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Nuclear fuel plant canceled

2013-07-15 09:44 Global Times Web Editor: Sun Tian

Local residents in Jiangmen, Guangdong Province, protested for a second time against the construction of a nuclear fuel processing plant Sunday, following the government's announcement that the project had been canceled.

"Protestors gathered near the city government till noon, venting their concerns in an orderly manner," Lin Guang, a local resident, told the Global Times, adding that no major conflicts were seen as police officers broke up the demonstrators into small groups.

An unnamed police officer with the Jiangmen public security bureau told the Global Times that authorities would bring those organizing illegal gatherings to justice while urging the public to support the government's work.

The Heshan Longwan Industrial Park project, at the center of the protest, is located in Heshan, some 30 kilometers away from the downtown area. Designed for an annual capacity of processing 1,000 tons of uranium in 2020, it would involve a total investment of 37 billion yuan ($6 billion) by China National Nuclear Corporation (CNNC).

The city government said in a statement on Sunday that the project had been canceled, adding that officials in Heshan would stop seeking approval for the project. This came after Friday's protest in which some 1,000 residents expressed their concerns about the environmental impact of the project.

Also on Friday, Wu Yuxiong, mayor of Heshan, said the project's risk evaluation report, posted online, would be up for 10 more days.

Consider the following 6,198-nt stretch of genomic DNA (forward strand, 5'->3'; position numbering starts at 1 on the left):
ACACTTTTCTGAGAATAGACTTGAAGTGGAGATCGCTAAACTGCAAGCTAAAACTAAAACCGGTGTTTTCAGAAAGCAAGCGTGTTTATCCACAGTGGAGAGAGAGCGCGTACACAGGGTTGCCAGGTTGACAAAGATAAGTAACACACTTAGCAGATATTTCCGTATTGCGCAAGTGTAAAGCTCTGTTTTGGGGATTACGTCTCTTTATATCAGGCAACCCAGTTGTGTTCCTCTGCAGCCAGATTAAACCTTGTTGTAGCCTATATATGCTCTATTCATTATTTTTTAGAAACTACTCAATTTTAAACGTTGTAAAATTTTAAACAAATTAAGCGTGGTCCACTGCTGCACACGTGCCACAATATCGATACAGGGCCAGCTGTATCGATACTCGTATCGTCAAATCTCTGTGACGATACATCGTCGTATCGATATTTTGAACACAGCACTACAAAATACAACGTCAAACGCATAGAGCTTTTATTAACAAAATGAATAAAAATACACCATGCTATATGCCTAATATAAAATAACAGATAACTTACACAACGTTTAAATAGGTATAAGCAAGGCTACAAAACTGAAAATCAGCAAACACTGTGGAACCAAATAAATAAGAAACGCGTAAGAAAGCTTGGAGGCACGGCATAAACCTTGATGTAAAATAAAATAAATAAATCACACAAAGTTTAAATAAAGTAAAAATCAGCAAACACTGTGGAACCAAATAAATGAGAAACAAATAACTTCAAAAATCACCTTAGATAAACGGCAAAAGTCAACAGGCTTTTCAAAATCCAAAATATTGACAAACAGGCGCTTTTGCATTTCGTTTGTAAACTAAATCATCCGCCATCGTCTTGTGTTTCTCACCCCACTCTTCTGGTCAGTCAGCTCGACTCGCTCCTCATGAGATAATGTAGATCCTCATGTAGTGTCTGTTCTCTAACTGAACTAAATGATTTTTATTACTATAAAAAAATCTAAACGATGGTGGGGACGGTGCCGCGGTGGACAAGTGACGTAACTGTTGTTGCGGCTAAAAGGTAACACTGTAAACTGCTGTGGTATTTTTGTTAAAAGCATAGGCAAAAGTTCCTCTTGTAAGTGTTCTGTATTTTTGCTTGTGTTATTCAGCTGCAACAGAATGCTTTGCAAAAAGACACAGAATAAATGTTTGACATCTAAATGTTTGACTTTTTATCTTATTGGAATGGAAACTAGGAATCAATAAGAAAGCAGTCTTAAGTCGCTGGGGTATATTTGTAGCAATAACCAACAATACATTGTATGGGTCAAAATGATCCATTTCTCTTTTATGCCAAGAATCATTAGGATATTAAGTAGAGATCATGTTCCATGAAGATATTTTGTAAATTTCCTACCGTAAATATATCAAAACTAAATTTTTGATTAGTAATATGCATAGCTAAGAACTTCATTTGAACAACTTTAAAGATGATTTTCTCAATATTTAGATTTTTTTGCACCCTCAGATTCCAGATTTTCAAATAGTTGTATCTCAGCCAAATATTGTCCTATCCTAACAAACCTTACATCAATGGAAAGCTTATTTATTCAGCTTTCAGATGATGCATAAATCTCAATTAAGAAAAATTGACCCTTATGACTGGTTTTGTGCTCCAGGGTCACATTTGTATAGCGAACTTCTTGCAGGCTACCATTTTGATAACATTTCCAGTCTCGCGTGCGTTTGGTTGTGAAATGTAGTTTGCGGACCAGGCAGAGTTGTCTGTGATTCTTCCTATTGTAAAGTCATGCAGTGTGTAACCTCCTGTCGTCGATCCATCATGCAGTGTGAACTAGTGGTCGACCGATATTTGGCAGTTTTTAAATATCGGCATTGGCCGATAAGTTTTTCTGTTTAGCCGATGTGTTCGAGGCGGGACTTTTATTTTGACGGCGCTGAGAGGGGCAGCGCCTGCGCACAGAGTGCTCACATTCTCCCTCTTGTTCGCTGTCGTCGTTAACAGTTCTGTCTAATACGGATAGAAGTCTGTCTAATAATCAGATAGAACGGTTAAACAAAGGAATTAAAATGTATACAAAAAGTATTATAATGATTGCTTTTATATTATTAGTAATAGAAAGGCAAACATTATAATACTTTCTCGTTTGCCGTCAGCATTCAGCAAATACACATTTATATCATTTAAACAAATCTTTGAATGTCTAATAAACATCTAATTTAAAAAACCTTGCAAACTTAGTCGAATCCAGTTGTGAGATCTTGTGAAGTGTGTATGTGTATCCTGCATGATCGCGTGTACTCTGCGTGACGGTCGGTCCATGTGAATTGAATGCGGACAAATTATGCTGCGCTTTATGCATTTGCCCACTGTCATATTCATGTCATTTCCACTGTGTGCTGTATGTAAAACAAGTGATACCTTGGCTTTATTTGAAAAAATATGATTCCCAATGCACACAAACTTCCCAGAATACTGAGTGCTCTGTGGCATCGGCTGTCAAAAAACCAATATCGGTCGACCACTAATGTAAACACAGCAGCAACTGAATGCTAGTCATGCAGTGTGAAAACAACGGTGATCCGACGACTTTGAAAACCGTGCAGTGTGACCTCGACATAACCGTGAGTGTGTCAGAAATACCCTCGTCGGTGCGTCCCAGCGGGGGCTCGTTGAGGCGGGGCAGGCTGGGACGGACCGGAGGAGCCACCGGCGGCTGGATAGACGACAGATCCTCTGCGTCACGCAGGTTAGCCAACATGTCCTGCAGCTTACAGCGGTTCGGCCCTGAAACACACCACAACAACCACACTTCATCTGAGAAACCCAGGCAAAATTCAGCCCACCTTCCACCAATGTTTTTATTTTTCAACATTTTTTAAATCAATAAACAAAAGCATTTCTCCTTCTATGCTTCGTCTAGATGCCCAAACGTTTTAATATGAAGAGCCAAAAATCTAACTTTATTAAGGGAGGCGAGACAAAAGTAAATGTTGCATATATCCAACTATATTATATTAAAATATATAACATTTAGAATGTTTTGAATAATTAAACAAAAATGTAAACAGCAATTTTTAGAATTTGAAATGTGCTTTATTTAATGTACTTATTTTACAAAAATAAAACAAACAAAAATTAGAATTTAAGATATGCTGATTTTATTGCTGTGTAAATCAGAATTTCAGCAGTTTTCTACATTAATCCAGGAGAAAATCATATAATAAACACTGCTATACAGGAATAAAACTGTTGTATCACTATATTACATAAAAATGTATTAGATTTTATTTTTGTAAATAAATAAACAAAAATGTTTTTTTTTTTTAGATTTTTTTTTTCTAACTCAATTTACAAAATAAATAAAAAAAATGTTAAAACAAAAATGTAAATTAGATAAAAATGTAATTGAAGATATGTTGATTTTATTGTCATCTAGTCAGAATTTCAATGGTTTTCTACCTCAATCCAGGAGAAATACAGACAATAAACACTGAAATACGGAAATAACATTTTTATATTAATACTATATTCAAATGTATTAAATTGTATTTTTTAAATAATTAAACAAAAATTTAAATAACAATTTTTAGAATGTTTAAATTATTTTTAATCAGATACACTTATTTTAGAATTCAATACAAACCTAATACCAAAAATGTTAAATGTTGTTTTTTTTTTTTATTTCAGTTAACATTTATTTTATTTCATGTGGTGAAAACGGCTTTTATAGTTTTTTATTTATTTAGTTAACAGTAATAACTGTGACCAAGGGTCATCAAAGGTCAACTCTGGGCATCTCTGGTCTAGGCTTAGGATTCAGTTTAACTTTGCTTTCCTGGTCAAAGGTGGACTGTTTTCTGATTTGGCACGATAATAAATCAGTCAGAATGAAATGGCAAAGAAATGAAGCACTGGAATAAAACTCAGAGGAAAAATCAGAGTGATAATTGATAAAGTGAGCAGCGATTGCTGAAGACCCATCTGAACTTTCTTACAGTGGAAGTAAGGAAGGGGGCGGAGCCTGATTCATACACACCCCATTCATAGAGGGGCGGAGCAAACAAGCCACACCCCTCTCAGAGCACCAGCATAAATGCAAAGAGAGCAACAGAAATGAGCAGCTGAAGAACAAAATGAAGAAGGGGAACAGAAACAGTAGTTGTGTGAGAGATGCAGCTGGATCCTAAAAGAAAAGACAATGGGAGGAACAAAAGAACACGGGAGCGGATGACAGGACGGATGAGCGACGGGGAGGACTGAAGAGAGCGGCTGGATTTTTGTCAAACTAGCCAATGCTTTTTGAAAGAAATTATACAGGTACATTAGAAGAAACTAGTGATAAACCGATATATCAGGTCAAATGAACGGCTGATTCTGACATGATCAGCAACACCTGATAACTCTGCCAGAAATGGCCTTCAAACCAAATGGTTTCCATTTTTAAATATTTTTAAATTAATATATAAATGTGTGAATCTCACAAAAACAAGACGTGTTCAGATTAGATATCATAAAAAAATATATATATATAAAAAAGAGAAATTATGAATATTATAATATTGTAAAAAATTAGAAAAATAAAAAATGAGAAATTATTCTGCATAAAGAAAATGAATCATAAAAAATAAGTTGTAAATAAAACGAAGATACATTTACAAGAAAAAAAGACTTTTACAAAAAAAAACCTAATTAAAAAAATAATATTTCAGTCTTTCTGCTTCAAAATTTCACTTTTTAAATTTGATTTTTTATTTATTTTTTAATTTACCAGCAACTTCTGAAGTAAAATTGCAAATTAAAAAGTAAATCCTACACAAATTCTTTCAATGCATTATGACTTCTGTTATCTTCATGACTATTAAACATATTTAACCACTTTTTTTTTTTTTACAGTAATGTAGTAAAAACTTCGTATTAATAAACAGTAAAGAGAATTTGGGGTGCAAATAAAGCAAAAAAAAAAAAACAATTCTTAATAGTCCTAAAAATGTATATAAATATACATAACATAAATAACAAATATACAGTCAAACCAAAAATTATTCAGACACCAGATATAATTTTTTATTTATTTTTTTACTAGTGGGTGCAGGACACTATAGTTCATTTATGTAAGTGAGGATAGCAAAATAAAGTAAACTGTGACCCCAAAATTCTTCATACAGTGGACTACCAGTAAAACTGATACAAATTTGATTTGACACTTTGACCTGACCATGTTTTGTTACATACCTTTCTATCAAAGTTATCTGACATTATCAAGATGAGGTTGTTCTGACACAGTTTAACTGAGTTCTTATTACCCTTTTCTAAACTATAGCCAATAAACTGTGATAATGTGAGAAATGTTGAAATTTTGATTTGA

However, doubts remain about the project's future. "Protestors, mostly the elderly and those from nearby townships, didn't read the statement in time," Liu Wenjie, a local resident, told the Global Times.

Li Jike, deputy chief of the CNNC, said the nuclear fuel processing plant would not have the same irradiation as a nuclear power plant, and that with stringent management, the radiation would not spread beyond 300 meters from the plant, even in case of a leak.

Chi Xuefeng, a nuclear expert, said the great number of nuclear power stations in the area were in need of more fuel, adding that the geological conditions in Heshan are stable.

"It was a hasty decision made when facing heavy public pressure," said Yun Jie, director of the administration research department at the Chinese Academy of Social Sciences. He added that as a huge potential source of income, how the losses incurred by the cancelation of the project will be accounted for must be considered.

"A proper way is to establish a third-party assessment mechanism, made up of experts and related parties," said Yun.

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